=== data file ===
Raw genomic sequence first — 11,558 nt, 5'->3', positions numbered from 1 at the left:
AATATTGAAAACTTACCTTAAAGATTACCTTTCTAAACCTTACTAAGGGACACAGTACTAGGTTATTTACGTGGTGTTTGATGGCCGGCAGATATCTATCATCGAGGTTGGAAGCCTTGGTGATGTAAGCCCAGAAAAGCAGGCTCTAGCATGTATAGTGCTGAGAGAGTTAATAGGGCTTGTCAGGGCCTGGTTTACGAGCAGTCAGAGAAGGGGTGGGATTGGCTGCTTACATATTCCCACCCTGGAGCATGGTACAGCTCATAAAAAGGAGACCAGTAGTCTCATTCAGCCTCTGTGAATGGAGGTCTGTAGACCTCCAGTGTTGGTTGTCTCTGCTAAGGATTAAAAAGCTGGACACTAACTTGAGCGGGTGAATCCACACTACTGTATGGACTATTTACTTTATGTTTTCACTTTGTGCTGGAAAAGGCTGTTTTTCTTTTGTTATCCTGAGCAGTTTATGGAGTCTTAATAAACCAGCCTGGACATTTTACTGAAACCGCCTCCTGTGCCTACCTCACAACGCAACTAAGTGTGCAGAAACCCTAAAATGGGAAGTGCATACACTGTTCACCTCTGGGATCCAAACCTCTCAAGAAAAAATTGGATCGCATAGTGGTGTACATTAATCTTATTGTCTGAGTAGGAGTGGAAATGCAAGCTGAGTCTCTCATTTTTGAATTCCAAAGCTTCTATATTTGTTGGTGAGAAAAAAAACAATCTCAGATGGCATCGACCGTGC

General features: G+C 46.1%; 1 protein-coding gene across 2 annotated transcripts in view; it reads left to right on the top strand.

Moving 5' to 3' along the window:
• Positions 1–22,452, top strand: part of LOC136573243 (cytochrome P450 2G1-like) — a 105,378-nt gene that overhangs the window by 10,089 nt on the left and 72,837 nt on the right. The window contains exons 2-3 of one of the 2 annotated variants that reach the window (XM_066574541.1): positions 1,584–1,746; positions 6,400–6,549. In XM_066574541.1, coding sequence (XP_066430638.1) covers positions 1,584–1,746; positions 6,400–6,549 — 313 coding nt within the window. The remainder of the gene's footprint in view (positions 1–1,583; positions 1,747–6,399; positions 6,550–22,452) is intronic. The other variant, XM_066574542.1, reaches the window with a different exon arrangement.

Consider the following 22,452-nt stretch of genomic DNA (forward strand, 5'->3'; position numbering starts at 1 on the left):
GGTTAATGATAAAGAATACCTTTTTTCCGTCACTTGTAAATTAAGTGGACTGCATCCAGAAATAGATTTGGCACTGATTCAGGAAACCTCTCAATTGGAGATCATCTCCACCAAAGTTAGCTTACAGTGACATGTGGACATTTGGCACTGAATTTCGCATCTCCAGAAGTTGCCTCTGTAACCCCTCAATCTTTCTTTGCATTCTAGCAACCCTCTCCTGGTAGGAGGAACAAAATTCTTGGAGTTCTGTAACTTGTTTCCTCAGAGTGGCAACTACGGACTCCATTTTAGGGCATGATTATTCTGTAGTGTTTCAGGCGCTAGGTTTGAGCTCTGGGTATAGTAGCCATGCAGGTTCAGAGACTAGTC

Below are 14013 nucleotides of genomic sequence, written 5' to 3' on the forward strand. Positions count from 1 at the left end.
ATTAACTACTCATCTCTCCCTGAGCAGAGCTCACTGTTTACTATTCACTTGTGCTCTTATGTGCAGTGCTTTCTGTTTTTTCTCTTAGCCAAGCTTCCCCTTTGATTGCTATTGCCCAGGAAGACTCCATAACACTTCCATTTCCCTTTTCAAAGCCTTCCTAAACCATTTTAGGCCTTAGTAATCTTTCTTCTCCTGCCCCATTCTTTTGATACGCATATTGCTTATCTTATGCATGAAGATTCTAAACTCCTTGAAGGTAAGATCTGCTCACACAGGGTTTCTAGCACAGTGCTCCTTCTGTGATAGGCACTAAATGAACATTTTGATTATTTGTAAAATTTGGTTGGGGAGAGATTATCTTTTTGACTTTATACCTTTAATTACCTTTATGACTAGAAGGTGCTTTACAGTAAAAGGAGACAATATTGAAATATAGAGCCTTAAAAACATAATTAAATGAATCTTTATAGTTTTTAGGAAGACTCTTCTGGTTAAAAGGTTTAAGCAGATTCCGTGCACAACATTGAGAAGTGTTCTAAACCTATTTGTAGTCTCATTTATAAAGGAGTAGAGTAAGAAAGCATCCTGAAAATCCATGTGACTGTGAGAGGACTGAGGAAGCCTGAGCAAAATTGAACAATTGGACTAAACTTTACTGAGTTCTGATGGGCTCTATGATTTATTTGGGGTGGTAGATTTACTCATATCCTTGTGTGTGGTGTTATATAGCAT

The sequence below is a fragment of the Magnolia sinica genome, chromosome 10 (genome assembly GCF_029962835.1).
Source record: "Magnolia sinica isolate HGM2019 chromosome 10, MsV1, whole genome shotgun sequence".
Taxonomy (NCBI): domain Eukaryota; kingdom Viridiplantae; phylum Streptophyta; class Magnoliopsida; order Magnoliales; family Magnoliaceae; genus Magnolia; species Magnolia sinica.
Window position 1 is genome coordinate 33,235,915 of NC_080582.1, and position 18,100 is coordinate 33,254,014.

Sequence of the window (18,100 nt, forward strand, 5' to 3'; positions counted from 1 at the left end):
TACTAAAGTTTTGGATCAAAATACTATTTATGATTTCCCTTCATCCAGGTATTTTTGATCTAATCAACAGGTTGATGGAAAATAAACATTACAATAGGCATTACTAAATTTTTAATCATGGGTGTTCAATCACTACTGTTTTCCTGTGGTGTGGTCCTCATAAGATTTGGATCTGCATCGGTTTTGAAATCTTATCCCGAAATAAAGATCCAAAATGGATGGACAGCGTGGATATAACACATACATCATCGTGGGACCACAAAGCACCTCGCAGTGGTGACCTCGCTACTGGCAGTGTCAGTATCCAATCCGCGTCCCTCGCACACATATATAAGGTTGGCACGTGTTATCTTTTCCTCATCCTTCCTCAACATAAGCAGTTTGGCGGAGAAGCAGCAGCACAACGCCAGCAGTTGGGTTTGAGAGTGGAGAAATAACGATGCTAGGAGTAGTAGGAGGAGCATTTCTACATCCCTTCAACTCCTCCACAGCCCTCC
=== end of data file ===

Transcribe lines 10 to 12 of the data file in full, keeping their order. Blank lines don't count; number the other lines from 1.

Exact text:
The sequence below is a fragment of the Magnolia sinica genome, chromosome 10 (genome assembly GCF_029962835.1).
Source record: "Magnolia sinica isolate HGM2019 chromosome 10, MsV1, whole genome shotgun sequence".
Taxonomy (NCBI): domain Eukaryota; kingdom Viridiplantae; phylum Streptophyta; class Magnoliopsida; order Magnoliales; family Magnoliaceae; genus Magnolia; species Magnolia sinica.